Earthcore Review (Sci-Fi Horror)

Title: Earthcore | Author: Scott Sigler | Publisher: Empty Set Entertainment | Pub. Date (Audio): 2017-5-31 | Length: 20 hours 15 min | Narrator: Ray Porter | ISBN13: 9781939366979 | Genre: Sci-Fi Horror | Language: English | Rating: 2 out of 5


Earthcore

Deep below a desolate Utah mountain lies the largest platinum deposit ever discovered. A billion-dollar find, it waits for any company that can drill a world’s record, three-mile-deep mine shaft. EarthCore is the company with the technology, the resources and the guts to go after the mother lode. Young executive Connell Kirkland is the company’s driving force, pushing himself and those around him to uncover the massive treasure.

But at three miles below the surface, where the rocks are so hot they burn bare skin, something has been waiting for centuries. Waiting …and guarding. Kirkland and EarthCore are about to find out first-hand why this treasure has never been unearthed.

Book cover for Earthcore

Earthcore Review

Earthcore is an interesting, much more foul-mouthed take on Journey to the Center of the Earth. Except, in Sigler’s version, it’s not dinosaurs you come across, but something much more shiny and squishy. Once things get rolling (it takes a while), it’s an action-packed adventure. There’s one flight from danger after another, and several surprises await you.

And that’s about all that I can say that’s nice about it.

One of the things that annoyed me about Earthcore was the sob-story given to the human villain. I see this a lot in books, and I just don’t understand it. Am I supposed to feel sorry for the character because s/he had a bad life growing up? Because I don’t. I had a rough life growing up myself and I didn’t grow up to be a bad person. I grew up still understanding the differences between right and wrong. Making the choice to be a good person. The villain is the villain. They chose to do the wrong things, and, especially when they’re geniuses, they do it with full understanding that what they’re doing is wrong. I don’t care about their life growing up, and telling me about it in some effort to flesh them out only serves to annoy me and detract from the story.

And Scott Sigler does the sob-story for the bad guys not once but twice in this book.  I could almost understand it for the guy, because of the whole ‘redeem during the course of the story’ factor but the true ‘villain’? No. That character is pretty much an evil archetype and trying to redeem them at all was just a waste of page space. Apparently Earthcore started as a much shorter book that was expanded on recently to please the fans. I can’t help but think I probably would have preferred it in it’s shorter form.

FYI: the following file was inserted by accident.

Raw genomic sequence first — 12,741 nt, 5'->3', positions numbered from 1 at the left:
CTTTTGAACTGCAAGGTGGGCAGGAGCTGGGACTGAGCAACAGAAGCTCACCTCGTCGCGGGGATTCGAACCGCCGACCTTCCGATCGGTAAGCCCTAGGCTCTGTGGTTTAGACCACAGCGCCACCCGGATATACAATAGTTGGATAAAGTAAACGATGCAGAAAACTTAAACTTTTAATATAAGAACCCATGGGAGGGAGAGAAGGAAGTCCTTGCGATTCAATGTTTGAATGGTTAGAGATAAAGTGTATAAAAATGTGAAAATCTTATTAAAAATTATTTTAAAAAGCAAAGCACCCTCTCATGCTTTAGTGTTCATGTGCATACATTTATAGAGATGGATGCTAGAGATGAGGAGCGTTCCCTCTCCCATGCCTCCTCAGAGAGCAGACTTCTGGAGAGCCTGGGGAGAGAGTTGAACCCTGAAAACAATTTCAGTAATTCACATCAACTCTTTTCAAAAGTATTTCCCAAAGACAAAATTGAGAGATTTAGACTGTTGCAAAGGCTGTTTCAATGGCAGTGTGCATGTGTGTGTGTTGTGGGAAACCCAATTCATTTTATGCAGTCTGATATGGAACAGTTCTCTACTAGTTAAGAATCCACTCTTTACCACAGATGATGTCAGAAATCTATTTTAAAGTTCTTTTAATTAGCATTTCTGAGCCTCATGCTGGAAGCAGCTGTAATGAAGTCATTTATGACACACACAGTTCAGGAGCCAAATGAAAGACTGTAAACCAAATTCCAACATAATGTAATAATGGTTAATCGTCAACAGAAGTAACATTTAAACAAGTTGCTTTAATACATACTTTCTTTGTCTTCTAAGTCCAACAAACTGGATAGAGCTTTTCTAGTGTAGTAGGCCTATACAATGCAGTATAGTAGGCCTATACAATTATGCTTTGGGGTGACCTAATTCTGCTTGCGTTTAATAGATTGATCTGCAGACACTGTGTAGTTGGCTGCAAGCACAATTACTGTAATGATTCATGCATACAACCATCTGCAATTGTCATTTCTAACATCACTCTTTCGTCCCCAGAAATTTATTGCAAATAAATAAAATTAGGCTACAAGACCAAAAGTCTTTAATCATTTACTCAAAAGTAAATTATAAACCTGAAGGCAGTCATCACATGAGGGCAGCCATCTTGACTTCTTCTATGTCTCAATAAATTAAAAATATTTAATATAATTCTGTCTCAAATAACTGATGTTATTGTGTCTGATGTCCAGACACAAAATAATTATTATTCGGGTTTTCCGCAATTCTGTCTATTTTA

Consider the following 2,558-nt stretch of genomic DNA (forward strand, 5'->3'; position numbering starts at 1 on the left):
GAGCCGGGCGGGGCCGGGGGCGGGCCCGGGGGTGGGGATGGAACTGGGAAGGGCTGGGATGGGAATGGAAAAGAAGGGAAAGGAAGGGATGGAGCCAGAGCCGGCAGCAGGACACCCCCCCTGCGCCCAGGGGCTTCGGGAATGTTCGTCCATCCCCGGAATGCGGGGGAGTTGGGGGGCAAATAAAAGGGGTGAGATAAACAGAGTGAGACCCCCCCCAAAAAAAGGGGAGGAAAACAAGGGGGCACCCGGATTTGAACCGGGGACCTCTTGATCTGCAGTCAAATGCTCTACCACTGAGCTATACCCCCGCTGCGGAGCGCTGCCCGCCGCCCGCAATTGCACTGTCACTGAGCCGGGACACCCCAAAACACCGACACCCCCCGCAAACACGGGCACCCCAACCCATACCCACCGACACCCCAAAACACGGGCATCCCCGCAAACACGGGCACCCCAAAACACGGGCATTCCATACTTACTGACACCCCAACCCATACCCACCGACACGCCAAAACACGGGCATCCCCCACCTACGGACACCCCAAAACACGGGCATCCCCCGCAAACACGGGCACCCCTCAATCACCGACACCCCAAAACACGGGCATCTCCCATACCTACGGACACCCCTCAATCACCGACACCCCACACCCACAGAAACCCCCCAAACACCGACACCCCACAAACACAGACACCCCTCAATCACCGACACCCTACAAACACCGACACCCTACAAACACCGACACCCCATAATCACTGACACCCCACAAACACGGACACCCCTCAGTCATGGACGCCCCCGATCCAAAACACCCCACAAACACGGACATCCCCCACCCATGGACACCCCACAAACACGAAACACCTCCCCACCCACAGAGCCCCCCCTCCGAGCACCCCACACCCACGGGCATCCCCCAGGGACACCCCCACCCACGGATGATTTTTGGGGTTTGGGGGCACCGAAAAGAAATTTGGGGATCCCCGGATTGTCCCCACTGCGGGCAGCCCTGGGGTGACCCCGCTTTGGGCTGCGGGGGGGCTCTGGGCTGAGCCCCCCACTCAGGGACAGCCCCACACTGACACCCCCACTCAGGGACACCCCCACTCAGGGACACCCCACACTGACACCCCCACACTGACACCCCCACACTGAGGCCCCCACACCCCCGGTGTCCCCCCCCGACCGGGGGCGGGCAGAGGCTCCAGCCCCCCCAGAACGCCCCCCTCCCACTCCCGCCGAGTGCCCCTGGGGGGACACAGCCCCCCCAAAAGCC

Unfortunately, a trend within Earthcore was that few of the characters were likable. If you spend half the book being annoyed by the mere presence of certain characters on the page, it inevitably detracts from your overall enjoyment.  The only character I actually liked in the whole book was the prospector who finds the platinum to begin with. Well, I liked Sanjay as well, but he was a very minor character. Towards the end of the book, the main scientist, Angus, grated on my nerves so badly that simply listening to the book made me want to reach through my phone and smack the crap out of him. The only way I was able to force myself to go on was to tell myself that he had to die a very horrible death very soon, right?

I like most of Sigler’s work that I’ve read/listened to. Infected was a fantastic audio experience that he narrated himself. However, Earthcore just wasn’t something I dug, pardon the pun. In fact, by the end of the book, I truly disliked the book. Ray Porter is the only thing that kept me listening to the audio book at all. The plot had a few definite interesting twists to it, but not enough to save me from wanting to chuck it through the nearest window.

Can’t recommend it, but I know I seem to be in the minority with that opinion, so take my review with a grain of salt.

Leave a Reply

Your email address will not be published. Required fields are marked *

Loading Disqus Comments ...
Loading Facebook Comments ...